Monday, July 21, 2008

Just 1 vote could bring govt down

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This could be a replay of the last trust motion in 1999 when the Vajpayee government was brought down by one vote.
The gloves were off as UPA and the Opposition squared off for the July 22 trust vote with the numbers still too close to call and both sides resorting

to snatch-and-dash tactics to poach rival MPs, escalating a ding-dong battle marked by desperate deal-making and breathtaking brinkmanship.
With each and every vote now absolutely crucial, late night reports suggest that CPM has renewed pressure on Somnath Chatterjee to quit as Speaker after publicly saying it was up to him to decide.

The numbers game
UPA can count on 268 MPs. A couple of Independents might join. The combined opposition tally is 270. This figure might be eroded by defections. There are just four undecided votes. These can split between UPA and opposition. It is still anybody’s match

Political slugfest
UPA gets a jolt with RLD chief Ajit Singh and JD(S) leader Deve Gowda joining hands with Mayawati. In a counter move, it secures Soren’s support and claims two JD(U) MPs are set to defect. Amar Singh parades BJP MP Brij Bhushan Sharan Singh

Emerging alliances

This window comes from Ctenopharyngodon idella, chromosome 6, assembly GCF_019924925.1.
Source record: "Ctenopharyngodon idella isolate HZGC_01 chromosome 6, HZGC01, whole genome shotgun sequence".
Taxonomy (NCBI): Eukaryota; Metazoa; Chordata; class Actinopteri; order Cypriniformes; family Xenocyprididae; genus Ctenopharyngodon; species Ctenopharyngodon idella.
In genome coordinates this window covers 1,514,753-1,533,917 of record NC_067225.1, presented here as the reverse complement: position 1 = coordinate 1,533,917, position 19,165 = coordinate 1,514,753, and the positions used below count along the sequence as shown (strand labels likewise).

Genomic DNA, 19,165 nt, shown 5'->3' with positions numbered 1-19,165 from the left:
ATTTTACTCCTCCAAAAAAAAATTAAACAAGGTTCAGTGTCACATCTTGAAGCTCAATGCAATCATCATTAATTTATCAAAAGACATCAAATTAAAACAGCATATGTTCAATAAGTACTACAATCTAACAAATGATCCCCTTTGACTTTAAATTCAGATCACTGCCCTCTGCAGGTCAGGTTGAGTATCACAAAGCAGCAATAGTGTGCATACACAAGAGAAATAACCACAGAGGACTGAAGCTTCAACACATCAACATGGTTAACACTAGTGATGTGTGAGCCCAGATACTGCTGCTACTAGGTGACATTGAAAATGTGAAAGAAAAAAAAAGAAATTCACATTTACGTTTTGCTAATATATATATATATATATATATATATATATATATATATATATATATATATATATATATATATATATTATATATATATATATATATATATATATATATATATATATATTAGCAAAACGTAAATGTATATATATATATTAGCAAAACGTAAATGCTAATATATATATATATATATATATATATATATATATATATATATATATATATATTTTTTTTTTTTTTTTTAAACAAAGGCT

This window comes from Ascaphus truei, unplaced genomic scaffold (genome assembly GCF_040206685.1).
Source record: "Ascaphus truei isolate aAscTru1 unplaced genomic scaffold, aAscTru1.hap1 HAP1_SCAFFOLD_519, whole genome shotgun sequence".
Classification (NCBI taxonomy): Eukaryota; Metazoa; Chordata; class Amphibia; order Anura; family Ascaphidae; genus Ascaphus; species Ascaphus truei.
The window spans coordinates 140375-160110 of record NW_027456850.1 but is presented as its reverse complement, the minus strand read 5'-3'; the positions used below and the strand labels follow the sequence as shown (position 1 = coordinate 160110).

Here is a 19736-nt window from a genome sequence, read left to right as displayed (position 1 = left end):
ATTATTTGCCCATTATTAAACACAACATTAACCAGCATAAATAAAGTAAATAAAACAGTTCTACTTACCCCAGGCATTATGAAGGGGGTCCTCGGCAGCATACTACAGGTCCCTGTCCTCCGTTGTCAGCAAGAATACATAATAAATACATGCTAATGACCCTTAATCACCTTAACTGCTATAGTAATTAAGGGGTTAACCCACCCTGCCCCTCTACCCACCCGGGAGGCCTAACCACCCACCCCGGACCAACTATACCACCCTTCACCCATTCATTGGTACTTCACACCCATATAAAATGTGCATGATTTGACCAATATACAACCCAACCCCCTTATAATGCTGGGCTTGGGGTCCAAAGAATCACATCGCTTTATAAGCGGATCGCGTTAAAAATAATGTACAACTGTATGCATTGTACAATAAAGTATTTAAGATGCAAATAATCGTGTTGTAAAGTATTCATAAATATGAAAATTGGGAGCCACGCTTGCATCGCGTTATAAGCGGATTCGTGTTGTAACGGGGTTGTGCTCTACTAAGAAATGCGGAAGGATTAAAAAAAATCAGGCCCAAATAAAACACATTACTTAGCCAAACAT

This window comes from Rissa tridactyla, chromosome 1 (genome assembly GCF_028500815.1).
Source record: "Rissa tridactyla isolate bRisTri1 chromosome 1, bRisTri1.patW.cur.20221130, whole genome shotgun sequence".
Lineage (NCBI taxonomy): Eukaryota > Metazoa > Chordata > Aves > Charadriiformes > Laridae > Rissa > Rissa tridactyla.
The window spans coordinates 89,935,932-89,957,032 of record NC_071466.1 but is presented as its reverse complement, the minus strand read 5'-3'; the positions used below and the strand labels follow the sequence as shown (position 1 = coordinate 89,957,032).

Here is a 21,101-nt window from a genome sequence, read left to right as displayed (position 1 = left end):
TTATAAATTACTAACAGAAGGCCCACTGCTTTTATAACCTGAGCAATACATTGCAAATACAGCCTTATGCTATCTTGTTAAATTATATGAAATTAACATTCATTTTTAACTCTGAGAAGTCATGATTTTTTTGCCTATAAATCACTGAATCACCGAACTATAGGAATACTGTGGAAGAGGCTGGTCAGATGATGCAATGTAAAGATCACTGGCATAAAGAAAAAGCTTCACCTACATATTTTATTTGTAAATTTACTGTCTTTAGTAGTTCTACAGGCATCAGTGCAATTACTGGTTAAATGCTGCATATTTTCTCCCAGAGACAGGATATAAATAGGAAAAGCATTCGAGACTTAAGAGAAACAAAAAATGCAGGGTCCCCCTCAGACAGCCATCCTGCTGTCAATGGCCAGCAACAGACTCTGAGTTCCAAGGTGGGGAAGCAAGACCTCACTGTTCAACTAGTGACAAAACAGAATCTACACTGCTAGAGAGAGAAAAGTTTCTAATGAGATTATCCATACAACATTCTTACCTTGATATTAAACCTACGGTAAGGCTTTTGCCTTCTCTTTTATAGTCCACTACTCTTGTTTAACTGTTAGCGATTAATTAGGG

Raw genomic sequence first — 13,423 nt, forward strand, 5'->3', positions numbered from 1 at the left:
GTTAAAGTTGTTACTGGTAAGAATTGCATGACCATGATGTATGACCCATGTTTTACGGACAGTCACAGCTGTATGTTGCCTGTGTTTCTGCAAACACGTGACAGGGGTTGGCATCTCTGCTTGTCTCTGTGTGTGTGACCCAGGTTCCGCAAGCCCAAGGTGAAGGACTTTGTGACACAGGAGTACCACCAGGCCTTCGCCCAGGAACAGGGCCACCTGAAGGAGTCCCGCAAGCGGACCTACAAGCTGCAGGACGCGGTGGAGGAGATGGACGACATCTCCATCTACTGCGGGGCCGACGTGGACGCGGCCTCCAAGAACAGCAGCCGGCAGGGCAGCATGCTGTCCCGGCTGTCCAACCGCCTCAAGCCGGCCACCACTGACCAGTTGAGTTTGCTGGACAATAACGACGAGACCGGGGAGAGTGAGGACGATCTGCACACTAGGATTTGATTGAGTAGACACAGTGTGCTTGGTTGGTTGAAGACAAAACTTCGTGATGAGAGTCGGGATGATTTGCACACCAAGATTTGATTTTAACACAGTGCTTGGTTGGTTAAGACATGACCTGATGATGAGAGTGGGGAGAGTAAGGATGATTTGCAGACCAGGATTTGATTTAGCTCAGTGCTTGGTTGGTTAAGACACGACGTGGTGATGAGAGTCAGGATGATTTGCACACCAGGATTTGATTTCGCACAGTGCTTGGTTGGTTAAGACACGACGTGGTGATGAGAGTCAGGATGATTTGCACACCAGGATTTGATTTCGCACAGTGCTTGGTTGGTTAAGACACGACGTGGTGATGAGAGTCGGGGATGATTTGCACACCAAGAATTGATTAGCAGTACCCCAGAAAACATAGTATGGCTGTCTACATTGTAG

Third Front may have got a new leader in Mayawati. Though cooperation limited at present, poll pacts cannot be ruled out. Even if UPA loses, Cong-SP pact will endure. NDA hopes that some UNPA parties like INLD and AGP will join it. Left-BSP dialogue to continue
It’s down to four fence-sitters

Source: Times of India, New Delhi

UPA has slight edge - Advani not against N-deal, wants renegotiation

Exuding confidence that the UPA will win Tuesday's trust vote, PDP chief Mehbooba Mufti said senior BJP leader L K Advani got the hint in this regard when he said that the Opposition was not to destabilise the government but to defeat it.

''We are very hopeful, Advani has got the hint that the government is going to survive. This is evident when he said that NDA is not to destablise the Government but to defeat it,'' Mehbooba, PDP's lone Lok Sabha MP said.

Source -

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Tuesday, April 15, 2008

Industry Reviews|Great Lakes placement sees fewer IT,BFSI firms

Recruiters From Manufacturing & Consulting Cos Increase; Average Salary Up Marginally

THE GREAT Lakes Institute of Management (GLIM) saw a decline in the number of IT and financial services firms visiting the campus this year, giving way to more consultancies and manufacturers. Average salaries went up marginally.